PM Modi in Japan for Shinzo Abe's state funeral: A look back at their bromance
Shinzo Abe, the former prime minister of Japan, shared a close bond with Narendra Modi and their friendship helped elevate bilateral ties to a new high
On 8 July, the world gasped in shock when former Japanese prime minister Shinzo Abe was assassinated while he was on an election campaign in the city of Nara.
Today, Japan will hold a state funeral for the country’s longest-serving leader, which will also see the presence of 20 heads of states and representatives from over 100 countries.
Prime Minister Narendra Modi is also in Japan to attend the funeral of his “dear friend and a great champion of India-Japan friendship”. The prime minister left for Tokyo on Monday and had said on Twitter that he “would be conveying heartfelt condolences to Prime Minister Kishida and Mrs Abe on behalf of all Indians”.
India had also announced a one-day national mourning on 9 July as a mark of respect for Abe.
Serving as Japan’s longest prime minister, Shinzo Abe enjoyed a close relationship with India and his ‘bromance’ with Narendra Modi was a huge talking point. In fact, Abe can been credited with nurturing ties with India and gave the bilateral ties a new momentum by becoming the first Japanese prime minister to visit India four times.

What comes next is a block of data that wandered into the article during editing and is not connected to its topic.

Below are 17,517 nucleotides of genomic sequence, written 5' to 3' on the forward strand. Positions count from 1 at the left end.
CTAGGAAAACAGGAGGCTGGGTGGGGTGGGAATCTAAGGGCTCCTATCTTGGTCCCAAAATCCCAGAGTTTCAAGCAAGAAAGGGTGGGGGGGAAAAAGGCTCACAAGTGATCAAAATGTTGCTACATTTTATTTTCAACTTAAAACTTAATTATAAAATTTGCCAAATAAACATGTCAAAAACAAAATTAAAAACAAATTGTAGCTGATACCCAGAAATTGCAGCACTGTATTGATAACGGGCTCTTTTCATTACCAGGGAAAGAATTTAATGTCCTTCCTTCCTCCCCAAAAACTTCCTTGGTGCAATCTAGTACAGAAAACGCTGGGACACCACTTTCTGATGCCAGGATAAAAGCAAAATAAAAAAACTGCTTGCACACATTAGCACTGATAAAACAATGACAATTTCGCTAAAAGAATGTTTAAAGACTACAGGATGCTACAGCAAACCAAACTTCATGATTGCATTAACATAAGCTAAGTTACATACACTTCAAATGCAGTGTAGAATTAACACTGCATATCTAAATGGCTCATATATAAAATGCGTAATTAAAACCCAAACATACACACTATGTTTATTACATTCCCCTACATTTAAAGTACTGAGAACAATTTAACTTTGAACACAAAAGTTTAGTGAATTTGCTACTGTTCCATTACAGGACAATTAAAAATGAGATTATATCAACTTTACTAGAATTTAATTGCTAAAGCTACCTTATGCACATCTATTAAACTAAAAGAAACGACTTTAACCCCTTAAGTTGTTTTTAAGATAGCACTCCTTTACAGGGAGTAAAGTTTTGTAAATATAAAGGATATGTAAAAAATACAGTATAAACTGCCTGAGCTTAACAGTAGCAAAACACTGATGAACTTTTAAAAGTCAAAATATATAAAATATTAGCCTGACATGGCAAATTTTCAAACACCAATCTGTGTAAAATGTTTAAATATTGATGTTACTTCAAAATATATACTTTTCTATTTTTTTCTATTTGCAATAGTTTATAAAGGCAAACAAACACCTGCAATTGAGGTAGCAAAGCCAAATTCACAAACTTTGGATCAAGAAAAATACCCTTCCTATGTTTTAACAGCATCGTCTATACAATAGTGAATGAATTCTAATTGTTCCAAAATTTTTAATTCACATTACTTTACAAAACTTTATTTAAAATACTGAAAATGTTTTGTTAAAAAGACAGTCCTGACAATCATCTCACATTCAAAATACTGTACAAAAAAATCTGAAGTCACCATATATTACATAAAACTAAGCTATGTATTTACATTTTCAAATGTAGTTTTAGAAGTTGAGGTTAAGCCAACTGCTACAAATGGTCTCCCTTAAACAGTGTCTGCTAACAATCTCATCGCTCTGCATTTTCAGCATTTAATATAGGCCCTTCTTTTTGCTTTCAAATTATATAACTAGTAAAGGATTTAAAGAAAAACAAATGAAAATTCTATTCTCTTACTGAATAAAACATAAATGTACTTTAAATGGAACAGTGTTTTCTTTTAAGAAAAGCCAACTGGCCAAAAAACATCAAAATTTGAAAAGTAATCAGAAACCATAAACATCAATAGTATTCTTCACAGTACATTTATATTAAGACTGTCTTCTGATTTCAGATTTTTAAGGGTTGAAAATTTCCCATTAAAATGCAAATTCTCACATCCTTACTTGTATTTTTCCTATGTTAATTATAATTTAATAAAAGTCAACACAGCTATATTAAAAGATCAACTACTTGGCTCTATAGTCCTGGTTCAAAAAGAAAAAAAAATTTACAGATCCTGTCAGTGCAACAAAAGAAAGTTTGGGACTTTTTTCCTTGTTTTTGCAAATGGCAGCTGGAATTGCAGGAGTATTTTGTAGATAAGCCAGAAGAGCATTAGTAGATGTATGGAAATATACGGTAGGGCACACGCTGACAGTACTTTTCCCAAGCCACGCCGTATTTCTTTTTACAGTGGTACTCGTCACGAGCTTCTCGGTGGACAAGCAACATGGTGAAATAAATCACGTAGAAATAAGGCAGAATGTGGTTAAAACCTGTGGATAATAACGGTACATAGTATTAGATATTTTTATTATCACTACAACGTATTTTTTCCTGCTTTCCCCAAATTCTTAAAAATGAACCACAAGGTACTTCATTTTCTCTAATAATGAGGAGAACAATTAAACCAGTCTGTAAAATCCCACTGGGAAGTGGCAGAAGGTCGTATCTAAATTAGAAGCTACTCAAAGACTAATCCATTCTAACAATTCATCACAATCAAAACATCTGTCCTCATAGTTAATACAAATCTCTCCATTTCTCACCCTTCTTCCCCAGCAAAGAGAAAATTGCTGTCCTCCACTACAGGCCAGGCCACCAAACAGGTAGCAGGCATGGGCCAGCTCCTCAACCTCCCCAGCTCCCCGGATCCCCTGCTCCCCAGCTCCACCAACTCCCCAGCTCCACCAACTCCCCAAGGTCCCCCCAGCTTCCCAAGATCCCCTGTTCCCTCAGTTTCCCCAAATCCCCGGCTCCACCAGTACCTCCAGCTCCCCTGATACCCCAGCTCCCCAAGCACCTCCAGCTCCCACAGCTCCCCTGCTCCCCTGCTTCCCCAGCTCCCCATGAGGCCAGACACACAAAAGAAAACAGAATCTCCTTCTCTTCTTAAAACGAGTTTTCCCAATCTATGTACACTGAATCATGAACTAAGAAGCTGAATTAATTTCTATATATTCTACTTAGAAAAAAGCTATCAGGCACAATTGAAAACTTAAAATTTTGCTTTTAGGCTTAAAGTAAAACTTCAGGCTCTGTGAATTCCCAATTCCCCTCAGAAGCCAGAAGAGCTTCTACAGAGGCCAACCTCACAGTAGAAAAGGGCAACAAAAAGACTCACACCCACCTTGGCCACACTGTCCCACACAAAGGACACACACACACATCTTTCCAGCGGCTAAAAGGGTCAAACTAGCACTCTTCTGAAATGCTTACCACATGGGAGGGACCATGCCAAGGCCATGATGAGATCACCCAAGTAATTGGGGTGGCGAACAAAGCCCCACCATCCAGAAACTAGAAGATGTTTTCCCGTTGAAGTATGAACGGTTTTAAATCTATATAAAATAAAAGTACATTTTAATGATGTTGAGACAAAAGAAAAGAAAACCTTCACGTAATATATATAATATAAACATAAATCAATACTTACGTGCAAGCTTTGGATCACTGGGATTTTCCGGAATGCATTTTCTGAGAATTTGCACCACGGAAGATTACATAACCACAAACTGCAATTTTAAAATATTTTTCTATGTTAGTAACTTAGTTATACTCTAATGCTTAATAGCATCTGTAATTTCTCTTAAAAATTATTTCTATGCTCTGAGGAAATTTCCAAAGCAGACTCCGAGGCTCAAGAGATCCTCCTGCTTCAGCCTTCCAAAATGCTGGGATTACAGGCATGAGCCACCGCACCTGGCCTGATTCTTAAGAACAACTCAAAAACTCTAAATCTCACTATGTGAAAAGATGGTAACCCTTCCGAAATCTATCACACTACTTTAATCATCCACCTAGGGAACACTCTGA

He was also awarded India’s Padma Vibhushan — the nation’s second-highest civilian honour — in 2021 for his “exceptional and distinguished service” in the field of public affairs, making him only the second Japanese laureate, after former Defence Minister Hosei Norota in 2001.
Shinzo Abe’s first stint and India
Shinzo Abe always shared a close bond with India. It dated back to his grandfather Nobusuke Kishi, who was the first Japanese prime minister to visit India in 1957.
In 2006, a 52-year-old Shinzo Abe became the youngest prime minister in Japan. In the following year, he visited India in August and delivered a historic address to the Indian Parliament. Quoting Mughal scholar-prince Dara Shikoh, Abe spoke of the “confluence of the two seas” — the Indian and Pacific Oceans — that were undergoing a “dynamic coupling as seas of freedom and of prosperity.”
He then said: “This is the message I wish to deliver directly today to the one billion people of India. That is why I stand before you now in the Central Hall of the highest chamber, to speak with you, the people’s representatives of India.”
His historic speech became the benchmark and foundation for Indo-Pacific ties.
Abe’s return to power and growing ties
In 2012, Shinzo Abe returned to the top position in Japanese politics and he renewed his love and relations with India.
In January 2014, he earned the honour of being the first Japanese prime minister to be invited as the chief guest for the Republic Day parade by the Manmohan Singh government.
When Narendra Modi came to power as prime minister in May 2014, NaMo, already a fan of Japan and ‘Abenomics’, chose the country to be his first bilateral visit outside the neighbourhood, in September 2014 and from then on, the bromance blossomed.